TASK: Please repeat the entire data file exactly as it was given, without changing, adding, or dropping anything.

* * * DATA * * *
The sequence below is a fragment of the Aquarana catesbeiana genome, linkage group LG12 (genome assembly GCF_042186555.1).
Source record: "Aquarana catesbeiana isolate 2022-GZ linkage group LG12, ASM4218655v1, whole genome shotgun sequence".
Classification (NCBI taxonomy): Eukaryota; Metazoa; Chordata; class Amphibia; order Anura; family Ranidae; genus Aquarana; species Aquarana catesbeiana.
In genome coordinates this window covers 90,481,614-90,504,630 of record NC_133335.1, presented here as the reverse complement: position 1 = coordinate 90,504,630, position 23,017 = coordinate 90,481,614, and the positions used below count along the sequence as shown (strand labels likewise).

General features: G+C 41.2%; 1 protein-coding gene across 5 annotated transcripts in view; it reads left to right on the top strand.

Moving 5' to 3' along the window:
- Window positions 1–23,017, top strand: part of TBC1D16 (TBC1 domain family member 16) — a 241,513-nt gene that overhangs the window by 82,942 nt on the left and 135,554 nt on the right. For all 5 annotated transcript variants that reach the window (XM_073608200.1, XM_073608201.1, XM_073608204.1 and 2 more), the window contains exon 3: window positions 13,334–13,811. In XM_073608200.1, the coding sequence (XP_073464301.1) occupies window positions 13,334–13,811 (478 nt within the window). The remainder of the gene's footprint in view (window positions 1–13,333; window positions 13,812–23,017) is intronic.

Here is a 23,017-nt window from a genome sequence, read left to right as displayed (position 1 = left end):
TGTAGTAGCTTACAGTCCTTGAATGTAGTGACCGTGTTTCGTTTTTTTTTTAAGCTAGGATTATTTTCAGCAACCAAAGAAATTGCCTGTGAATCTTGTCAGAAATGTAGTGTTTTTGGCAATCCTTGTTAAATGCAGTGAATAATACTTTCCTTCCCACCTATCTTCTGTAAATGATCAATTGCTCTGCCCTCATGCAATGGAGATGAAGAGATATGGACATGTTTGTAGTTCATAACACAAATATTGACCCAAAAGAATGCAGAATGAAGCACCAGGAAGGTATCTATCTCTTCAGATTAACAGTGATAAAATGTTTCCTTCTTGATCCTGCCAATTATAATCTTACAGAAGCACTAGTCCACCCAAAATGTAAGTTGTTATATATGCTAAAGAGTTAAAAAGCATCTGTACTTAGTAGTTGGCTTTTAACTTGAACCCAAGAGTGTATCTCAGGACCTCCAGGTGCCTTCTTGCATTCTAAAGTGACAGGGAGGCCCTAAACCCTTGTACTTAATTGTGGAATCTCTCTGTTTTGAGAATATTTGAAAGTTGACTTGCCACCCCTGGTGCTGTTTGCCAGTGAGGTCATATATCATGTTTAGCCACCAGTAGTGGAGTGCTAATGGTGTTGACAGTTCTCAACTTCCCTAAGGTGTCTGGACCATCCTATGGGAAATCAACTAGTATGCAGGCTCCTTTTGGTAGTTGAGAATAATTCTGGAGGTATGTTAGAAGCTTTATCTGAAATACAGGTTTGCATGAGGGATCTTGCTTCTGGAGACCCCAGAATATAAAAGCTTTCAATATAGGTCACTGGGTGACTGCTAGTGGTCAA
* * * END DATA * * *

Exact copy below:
The sequence below is a fragment of the Aquarana catesbeiana genome, linkage group LG12 (genome assembly GCF_042186555.1).
Source record: "Aquarana catesbeiana isolate 2022-GZ linkage group LG12, ASM4218655v1, whole genome shotgun sequence".
Classification (NCBI taxonomy): Eukaryota; Metazoa; Chordata; class Amphibia; order Anura; family Ranidae; genus Aquarana; species Aquarana catesbeiana.
In genome coordinates this window covers 90,481,614-90,504,630 of record NC_133335.1, presented here as the reverse complement: position 1 = coordinate 90,504,630, position 23,017 = coordinate 90,481,614, and the positions used below count along the sequence as shown (strand labels likewise).

General features: G+C 41.2%; 1 protein-coding gene across 5 annotated transcripts in view; it reads left to right on the top strand.

Moving 5' to 3' along the window:
- Window positions 1–23,017, top strand: part of TBC1D16 (TBC1 domain family member 16) — a 241,513-nt gene that overhangs the window by 82,942 nt on the left and 135,554 nt on the right. For all 5 annotated transcript variants that reach the window (XM_073608200.1, XM_073608201.1, XM_073608204.1 and 2 more), the window contains exon 3: window positions 13,334–13,811. In XM_073608200.1, the coding sequence (XP_073464301.1) occupies window positions 13,334–13,811 (478 nt within the window). The remainder of the gene's footprint in view (window positions 1–13,333; window positions 13,812–23,017) is intronic.

Here is a 23,017-nt window from a genome sequence, read left to right as displayed (position 1 = left end):
TGTAGTAGCTTACAGTCCTTGAATGTAGTGACCGTGTTTCGTTTTTTTTTTAAGCTAGGATTATTTTCAGCAACCAAAGAAATTGCCTGTGAATCTTGTCAGAAATGTAGTGTTTTTGGCAATCCTTGTTAAATGCAGTGAATAATACTTTCCTTCCCACCTATCTTCTGTAAATGATCAATTGCTCTGCCCTCATGCAATGGAGATGAAGAGATATGGACATGTTTGTAGTTCATAACACAAATATTGACCCAAAAGAATGCAGAATGAAGCACCAGGAAGGTATCTATCTCTTCAGATTAACAGTGATAAAATGTTTCCTTCTTGATCCTGCCAATTATAATCTTACAGAAGCACTAGTCCACCCAAAATGTAAGTTGTTATATATGCTAAAGAGTTAAAAAGCATCTGTACTTAGTAGTTGGCTTTTAACTTGAACCCAAGAGTGTATCTCAGGACCTCCAGGTGCCTTCTTGCATTCTAAAGTGACAGGGAGGCCCTAAACCCTTGTACTTAATTGTGGAATCTCTCTGTTTTGAGAATATTTGAAAGTTGACTTGCCACCCCTGGTGCTGTTTGCCAGTGAGGTCATATATCATGTTTAGCCACCAGTAGTGGAGTGCTAATGGTGTTGACAGTTCTCAACTTCCCTAAGGTGTCTGGACCATCCTATGGGAAATCAACTAGTATGCAGGCTCCTTTTGGTAGTTGAGAATAATTCTGGAGGTATGTTAGAAGCTTTATCTGAAATACAGGTTTGCATGAGGGATCTTGCTTCTGGAGACCCCAGAATATAAAAGCTTTCAATATAGGTCACTGGGTGACTGCTAGTGGTCAA